The First Christian Church of North Hollywood community of faith holds these core beliefs:
Chartered in 1924, First Christian Church of North Hollywood strives to be a true community with deep spirituality and practices a passion for mission and justice. All are welcome to worship, share communion and work together with us. A belief in Jesus as the Son of God and a commitment to strive to live one’s personal life according to His Gospel of unconditional love is the only requirement for church membership.
We are a church whose faith is centered in Holy Scripture, especially the Gospels and the teaching of Jesus. We believe that the Bible was inspired by God to men and women at specific times in specific places to address specific situations and should be read from both a historical and faith perspective.
“As part of the one body of Christ, we welcome all to the Lord’s Table as God has welcomed us” (from the Disciples of Christ identity statement). When we celebrate Holy Community (the Eucharist) in every service of worship all are welcome, and “all means all”.
Taking the example of Jesus we practice “Believer’s Baptism” by emersion, but accept all forms of baptism as valid.
We are a “missional church”. We believe each individual has a responsibility to demonstrate their faith by the way they live. As a faith community we demonstrate our commitment to mission outreach by giving 10% of our member’s offerings to the mission work of the Christian Church (Disciples of Christ) around the world. Our youth are regularly involved in missional projects throughout the Western United States and members of our church family regularly feed the hungry of our community. Being a missional church means that we are personally, financially and spiritually involved in many different missional projects throughout the year supporting a vast array of missional work both here and around the world.
We are a diverse church family. We are Republican, Democrat, Libertarian and Independent, straight and gay, liberal and conservative both culturally and theologically, young and old. We are racially and ethnically diverse and reflective of our community. And “we agree to disagree … agreeably … and in love”.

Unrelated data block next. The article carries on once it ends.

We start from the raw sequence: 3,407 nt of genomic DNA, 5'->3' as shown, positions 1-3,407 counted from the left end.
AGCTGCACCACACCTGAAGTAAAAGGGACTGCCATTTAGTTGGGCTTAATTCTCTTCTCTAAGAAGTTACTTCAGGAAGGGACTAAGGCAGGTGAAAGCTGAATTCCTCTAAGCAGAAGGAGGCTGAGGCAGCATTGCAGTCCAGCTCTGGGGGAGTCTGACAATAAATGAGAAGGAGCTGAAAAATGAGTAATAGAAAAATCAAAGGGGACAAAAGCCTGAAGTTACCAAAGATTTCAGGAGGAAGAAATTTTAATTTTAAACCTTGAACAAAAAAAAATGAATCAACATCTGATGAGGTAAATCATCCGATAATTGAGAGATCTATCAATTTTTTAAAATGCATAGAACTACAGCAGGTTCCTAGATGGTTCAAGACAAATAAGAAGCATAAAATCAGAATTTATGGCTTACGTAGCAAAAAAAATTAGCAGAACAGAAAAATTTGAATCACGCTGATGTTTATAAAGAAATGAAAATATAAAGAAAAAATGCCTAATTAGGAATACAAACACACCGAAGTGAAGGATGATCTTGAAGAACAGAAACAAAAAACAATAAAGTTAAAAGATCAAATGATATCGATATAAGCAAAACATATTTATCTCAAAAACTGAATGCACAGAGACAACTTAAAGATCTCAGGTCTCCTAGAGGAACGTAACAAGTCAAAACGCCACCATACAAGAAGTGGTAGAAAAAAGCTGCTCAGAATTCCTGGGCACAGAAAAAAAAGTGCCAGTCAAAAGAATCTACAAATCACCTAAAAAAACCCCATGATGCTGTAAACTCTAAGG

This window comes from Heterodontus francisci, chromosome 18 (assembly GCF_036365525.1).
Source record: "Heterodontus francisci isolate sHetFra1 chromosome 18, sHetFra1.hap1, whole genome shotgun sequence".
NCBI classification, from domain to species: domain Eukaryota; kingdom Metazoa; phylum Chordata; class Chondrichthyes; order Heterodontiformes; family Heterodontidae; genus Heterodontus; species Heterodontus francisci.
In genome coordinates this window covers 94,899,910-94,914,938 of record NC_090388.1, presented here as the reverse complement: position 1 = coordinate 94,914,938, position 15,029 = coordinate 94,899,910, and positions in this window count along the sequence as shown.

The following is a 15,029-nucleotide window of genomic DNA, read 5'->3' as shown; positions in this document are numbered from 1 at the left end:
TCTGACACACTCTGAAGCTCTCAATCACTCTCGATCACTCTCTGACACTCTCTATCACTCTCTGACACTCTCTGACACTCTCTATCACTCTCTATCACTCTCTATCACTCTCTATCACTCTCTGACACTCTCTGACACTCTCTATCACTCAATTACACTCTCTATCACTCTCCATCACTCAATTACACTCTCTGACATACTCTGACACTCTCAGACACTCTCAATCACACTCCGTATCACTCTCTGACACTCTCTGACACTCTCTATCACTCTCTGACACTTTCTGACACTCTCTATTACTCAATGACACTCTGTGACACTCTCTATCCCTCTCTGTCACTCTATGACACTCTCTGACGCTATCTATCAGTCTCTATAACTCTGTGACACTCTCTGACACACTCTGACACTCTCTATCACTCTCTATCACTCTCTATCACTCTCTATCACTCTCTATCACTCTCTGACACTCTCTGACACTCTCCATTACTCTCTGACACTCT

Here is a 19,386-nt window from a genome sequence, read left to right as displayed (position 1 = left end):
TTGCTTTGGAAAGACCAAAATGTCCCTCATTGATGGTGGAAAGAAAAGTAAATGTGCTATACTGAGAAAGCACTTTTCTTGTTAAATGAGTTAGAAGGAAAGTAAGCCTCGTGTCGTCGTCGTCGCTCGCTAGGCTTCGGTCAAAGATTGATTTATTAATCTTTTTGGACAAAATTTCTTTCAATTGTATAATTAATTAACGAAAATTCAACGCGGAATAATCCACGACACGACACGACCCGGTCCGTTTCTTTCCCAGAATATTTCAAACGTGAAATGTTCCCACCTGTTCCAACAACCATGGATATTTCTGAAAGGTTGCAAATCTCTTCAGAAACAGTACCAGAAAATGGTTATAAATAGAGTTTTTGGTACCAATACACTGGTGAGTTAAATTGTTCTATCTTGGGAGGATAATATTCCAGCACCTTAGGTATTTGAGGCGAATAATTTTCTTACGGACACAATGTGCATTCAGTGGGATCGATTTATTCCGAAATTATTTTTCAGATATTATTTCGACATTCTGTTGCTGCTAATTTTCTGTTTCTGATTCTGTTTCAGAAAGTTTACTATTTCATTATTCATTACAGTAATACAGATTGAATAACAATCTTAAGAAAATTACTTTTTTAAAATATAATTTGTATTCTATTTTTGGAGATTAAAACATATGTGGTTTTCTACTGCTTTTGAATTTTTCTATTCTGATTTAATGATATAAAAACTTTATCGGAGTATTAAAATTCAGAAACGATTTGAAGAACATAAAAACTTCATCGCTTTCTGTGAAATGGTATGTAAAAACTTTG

Role of lay people
We embrace the “Priesthood of All Believers”. While a church that believes and encourages a professional, seminary educated clergy, we also encourage all laymen and woman to accept their roles as Christ’s “priesthood” in performing the various ministries of the church. Lay Elders and Diaconate regularly officiate and serve Holy Communion, call on the sick and shut-in, and on occasion preach at various services of worship. At the conclusion of each service of worship we believe, as the church family leaves, that “The Church has left the Building.”
Open and Affirming
We accept all people as equal citizens of the Family of God, striving to show deep personal respect for each individual and their life and faith choices. We believe that the Body of Christ is a place where all people should be welcome.
We are ecumenical. From our birth as a religious movement in 1805, Christian unity has been “our polar star”. That means that, respecting the vast differences among people of faith that often divide us, we will fellowship and work with any faith body that shares our passion for mission, justice, seeking equality for all people and bringing wholeness to the world. It means that we acknowledge that together people of many different manifestations of faith can accomplish more in ministering to humanity than any single Body can accomplish alone. Within the Christian context unity means spiritual unity, not physical uniformity.
The Christian Church (Disciples of Christ) in the United States and Canada is a congregational movement of over 3,000 congregations, each setting their own styles of worship and forms of ministry, yet cooperating with one another in joint educational, mission and service ministries to the world. Its heritage dates to the early 19th century and the restoration movement. It is the largest denomination founded on American soil and often defined as “the most American of all churches.”